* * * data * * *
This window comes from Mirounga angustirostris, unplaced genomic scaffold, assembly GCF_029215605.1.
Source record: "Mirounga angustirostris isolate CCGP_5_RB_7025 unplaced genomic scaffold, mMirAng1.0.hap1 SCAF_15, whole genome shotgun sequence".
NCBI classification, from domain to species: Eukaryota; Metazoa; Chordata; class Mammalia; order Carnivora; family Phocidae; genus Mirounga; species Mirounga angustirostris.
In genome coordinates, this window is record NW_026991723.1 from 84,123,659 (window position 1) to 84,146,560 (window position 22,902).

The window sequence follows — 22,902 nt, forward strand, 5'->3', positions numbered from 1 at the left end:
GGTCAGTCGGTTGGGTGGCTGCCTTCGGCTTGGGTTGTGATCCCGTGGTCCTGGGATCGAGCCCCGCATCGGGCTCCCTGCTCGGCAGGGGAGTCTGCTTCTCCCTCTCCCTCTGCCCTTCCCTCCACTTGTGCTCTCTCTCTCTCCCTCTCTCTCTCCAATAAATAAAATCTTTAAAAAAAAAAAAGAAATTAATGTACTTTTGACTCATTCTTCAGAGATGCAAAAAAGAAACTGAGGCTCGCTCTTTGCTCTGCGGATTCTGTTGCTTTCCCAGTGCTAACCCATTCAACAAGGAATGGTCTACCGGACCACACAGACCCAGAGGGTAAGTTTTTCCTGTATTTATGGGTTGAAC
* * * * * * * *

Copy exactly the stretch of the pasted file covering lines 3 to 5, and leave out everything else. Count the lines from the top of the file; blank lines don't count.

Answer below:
NCBI classification, from domain to species: Eukaryota; Metazoa; Chordata; class Mammalia; order Carnivora; family Phocidae; genus Mirounga; species Mirounga angustirostris.
In genome coordinates, this window is record NW_026991723.1 from 84,123,659 (window position 1) to 84,146,560 (window position 22,902).

The window sequence follows — 22,902 nt, forward strand, 5'->3', positions numbered from 1 at the left end: